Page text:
Soviet Montage - The Origins of Video Editing

understanding the foundational editing tricks of contemporary cinema

  1. Overview
  2. The Kuleshov Effect
  3. Montage Theory
  4. Conclusions



Producing interesting and engaging videos requires practice and skill that is perhaps best achieved through immersion into the world of film mixed with intense hands-on production training in both audio and video.

The Kuleshov Effect


In the beginning of the last century, a Soviet filmmaker and educator named Lev Kuleshov showed, in a now-famous experiment, discovered that the juxtaposition of two shots can evoke a meaning in the viewer that is not present within the shots themselves.

Lev Kuleshov

Images juxtaposed in time

In the experiement, the same shot of an actor with a neutral face are juxtaposed in time next to a variety of still images:

Watch Kuleshov’s original experiment for yourself!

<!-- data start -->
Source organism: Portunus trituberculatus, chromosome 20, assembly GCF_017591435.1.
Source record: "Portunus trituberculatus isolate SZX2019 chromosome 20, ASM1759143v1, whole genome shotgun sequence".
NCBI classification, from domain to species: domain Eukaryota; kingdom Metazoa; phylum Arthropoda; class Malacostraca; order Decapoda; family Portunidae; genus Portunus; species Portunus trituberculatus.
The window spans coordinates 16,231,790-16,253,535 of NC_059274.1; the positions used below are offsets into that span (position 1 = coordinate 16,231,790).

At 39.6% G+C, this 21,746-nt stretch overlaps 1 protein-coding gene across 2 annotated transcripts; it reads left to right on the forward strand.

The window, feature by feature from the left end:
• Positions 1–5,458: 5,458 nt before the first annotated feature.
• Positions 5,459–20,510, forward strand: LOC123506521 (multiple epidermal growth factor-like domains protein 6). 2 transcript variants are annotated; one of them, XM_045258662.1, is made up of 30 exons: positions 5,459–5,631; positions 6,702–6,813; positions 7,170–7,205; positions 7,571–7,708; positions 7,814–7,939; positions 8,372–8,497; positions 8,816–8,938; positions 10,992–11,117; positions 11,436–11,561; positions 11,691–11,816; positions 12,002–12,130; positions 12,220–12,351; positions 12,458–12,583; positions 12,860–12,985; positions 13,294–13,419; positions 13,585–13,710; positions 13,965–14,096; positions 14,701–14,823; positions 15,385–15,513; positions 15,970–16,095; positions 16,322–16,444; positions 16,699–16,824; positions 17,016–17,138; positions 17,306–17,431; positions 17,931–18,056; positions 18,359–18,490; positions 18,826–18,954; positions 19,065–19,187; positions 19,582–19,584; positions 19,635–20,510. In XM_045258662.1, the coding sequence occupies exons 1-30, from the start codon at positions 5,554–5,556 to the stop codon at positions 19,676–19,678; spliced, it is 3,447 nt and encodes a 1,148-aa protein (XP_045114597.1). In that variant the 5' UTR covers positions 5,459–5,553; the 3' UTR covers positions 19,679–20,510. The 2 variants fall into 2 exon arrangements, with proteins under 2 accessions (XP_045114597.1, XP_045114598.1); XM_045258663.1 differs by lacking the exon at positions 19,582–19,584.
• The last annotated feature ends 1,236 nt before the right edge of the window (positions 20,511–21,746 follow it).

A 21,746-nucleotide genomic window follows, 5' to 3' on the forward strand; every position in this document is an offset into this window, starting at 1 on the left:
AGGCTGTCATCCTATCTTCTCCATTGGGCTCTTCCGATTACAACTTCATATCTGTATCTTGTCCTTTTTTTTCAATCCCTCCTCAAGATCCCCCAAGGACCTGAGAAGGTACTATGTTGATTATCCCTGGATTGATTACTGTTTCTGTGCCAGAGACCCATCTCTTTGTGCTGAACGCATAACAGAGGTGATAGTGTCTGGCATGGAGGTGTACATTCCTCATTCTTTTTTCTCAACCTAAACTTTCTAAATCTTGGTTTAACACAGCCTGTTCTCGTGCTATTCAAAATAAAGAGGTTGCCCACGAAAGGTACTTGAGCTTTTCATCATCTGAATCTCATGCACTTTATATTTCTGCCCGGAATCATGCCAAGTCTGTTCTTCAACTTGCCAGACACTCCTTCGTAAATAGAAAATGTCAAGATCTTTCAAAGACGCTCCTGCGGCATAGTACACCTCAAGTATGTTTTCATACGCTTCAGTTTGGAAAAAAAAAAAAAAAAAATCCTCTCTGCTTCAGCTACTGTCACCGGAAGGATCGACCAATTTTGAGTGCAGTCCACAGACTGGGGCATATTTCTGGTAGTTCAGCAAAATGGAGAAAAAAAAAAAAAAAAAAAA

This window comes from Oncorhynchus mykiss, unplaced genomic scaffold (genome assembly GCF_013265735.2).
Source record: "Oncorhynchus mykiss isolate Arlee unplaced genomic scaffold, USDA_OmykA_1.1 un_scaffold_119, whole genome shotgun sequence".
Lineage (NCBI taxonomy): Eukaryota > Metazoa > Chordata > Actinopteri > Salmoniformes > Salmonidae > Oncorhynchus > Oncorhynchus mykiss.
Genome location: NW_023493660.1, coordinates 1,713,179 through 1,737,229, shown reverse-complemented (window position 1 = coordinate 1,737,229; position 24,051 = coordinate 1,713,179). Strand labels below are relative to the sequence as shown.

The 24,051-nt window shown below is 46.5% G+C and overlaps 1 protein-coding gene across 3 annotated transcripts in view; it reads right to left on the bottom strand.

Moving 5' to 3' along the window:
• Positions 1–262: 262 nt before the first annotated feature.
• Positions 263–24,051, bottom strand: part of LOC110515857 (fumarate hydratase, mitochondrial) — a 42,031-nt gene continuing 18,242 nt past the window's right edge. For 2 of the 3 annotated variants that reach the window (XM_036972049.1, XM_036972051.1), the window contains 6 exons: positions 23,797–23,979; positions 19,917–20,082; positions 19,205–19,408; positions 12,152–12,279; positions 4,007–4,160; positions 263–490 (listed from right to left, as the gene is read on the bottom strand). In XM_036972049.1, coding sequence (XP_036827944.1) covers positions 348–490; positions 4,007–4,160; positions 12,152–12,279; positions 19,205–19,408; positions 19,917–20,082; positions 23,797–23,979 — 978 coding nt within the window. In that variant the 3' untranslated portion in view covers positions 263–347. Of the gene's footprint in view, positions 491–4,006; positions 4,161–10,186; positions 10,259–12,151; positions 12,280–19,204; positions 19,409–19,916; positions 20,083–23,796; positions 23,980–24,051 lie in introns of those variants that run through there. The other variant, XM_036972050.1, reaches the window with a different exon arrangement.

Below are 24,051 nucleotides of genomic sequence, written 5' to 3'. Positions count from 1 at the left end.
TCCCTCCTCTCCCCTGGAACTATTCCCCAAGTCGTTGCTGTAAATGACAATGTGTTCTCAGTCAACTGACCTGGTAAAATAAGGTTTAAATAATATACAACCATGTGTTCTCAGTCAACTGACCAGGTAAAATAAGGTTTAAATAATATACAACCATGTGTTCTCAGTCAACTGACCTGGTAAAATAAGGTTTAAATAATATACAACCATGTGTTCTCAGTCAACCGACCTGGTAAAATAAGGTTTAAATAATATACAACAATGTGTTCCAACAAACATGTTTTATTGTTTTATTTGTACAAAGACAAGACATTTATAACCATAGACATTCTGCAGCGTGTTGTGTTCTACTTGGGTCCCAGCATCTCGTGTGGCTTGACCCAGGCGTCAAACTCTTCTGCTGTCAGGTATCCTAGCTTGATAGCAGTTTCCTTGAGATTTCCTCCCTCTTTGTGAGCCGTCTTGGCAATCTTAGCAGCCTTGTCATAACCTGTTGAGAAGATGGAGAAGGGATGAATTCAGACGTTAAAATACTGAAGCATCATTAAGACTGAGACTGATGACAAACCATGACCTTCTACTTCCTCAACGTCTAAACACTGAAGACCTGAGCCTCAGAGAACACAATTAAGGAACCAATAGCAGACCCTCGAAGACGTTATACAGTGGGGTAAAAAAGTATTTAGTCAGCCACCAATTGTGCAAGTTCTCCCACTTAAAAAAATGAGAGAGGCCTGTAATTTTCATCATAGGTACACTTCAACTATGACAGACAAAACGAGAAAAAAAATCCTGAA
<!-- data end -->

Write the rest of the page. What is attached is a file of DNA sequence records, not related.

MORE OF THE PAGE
The implication of this experiment, based on viewers’ reactions, was…

Montage Theory


Kuleshov and other Soviet filmmakers of the early 20th century, including most notably Sergei Eisenstein, extended these findings and pioneered the development of a theory of montage, which means “editing”, in French.


Film theorists often attribute several types of montage to Eisenstein and his cohort of Soviet filmmakers.

Metric montage

Where a sequence of shots are displayed, with each shot lasting exactly the same amount of time, regardless of the content of the shot.

Rhythmic montage

Includes cutting based on continuity, creating visual continuity from edit to edit.

Tonal montage

Where the focus is on the emotional content of the action within the scene, and cuts according to it, rather than on any given shot’s metric timing or rhythm.

Overtonal montage

Using combinations of metric, rhythmic, and tonal montage to synthesize an even more abstract and strong overall effect on the audience.

Intellectual montage

A technique where shots from the main narrative are juxtaposed next to shots of unrelated scenes rich in cultural, symbolic, and political history from outside the main narrative in order to show an associative meaning between the two.

Vertical montage

Where each shot in a sequence shows the same event or action, often from different perspectives.


You now have had a quick-and-dirty description of some basic Soviet montage techniques.